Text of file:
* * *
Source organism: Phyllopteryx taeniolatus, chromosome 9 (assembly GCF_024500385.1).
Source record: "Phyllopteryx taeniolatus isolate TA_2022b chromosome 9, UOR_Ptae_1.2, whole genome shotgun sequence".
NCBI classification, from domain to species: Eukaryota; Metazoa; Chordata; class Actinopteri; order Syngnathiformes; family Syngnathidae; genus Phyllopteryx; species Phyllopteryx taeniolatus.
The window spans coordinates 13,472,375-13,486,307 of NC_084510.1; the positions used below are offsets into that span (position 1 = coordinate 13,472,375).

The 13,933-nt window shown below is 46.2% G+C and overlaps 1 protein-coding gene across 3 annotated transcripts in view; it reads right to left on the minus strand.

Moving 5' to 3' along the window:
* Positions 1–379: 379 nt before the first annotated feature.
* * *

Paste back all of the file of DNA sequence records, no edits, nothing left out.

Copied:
Source organism: Phyllopteryx taeniolatus, chromosome 9 (assembly GCF_024500385.1).
Source record: "Phyllopteryx taeniolatus isolate TA_2022b chromosome 9, UOR_Ptae_1.2, whole genome shotgun sequence".
NCBI classification, from domain to species: Eukaryota; Metazoa; Chordata; class Actinopteri; order Syngnathiformes; family Syngnathidae; genus Phyllopteryx; species Phyllopteryx taeniolatus.
The window spans coordinates 13,472,375-13,486,307 of NC_084510.1; the positions used below are offsets into that span (position 1 = coordinate 13,472,375).

The 13,933-nt window shown below is 46.2% G+C and overlaps 1 protein-coding gene across 3 annotated transcripts in view; it reads right to left on the minus strand.

Moving 5' to 3' along the window:
* Positions 1–379: 379 nt before the first annotated feature.